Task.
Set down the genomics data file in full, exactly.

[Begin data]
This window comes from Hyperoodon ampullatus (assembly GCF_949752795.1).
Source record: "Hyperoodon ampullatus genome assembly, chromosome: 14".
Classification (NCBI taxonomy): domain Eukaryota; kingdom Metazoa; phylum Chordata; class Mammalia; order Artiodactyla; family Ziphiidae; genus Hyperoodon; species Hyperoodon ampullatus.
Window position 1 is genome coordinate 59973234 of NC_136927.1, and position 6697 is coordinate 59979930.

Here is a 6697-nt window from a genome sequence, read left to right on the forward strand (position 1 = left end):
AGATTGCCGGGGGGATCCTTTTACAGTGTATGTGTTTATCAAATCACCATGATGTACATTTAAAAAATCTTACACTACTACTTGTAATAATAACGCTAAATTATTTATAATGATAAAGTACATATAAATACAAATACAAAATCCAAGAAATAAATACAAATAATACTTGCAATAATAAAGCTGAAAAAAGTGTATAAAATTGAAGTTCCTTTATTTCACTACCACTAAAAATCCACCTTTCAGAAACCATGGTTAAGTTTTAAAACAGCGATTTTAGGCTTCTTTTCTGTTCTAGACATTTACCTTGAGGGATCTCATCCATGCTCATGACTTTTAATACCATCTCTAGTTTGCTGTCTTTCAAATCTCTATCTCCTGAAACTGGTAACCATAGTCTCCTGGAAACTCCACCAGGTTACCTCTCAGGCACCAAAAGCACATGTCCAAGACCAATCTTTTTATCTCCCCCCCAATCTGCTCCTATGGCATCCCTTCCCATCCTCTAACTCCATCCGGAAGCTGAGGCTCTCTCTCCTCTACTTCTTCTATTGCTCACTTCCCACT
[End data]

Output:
This window comes from Hyperoodon ampullatus (assembly GCF_949752795.1).
Source record: "Hyperoodon ampullatus genome assembly, chromosome: 14".
Classification (NCBI taxonomy): domain Eukaryota; kingdom Metazoa; phylum Chordata; class Mammalia; order Artiodactyla; family Ziphiidae; genus Hyperoodon; species Hyperoodon ampullatus.
Window position 1 is genome coordinate 59973234 of NC_136927.1, and position 6697 is coordinate 59979930.

Here is a 6697-nt window from a genome sequence, read left to right on the forward strand (position 1 = left end):
AGATTGCCGGGGGGATCCTTTTACAGTGTATGTGTTTATCAAATCACCATGATGTACATTTAAAAAATCTTACACTACTACTTGTAATAATAACGCTAAATTATTTATAATGATAAAGTACATATAAATACAAATACAAAATCCAAGAAATAAATACAAATAATACTTGCAATAATAAAGCTGAAAAAAGTGTATAAAATTGAAGTTCCTTTATTTCACTACCACTAAAAATCCACCTTTCAGAAACCATGGTTAAGTTTTAAAACAGCGATTTTAGGCTTCTTTTCTGTTCTAGACATTTACCTTGAGGGATCTCATCCATGCTCATGACTTTTAATACCATCTCTAGTTTGCTGTCTTTCAAATCTCTATCTCCTGAAACTGGTAACCATAGTCTCCTGGAAACTCCACCAGGTTACCTCTCAGGCACCAAAAGCACATGTCCAAGACCAATCTTTTTATCTCCCCCCCAATCTGCTCCTATGGCATCCCTTCCCATCCTCTAACTCCATCCGGAAGCTGAGGCTCTCTCTCCTCTACTTCTTCTATTGCTCACTTCCCACT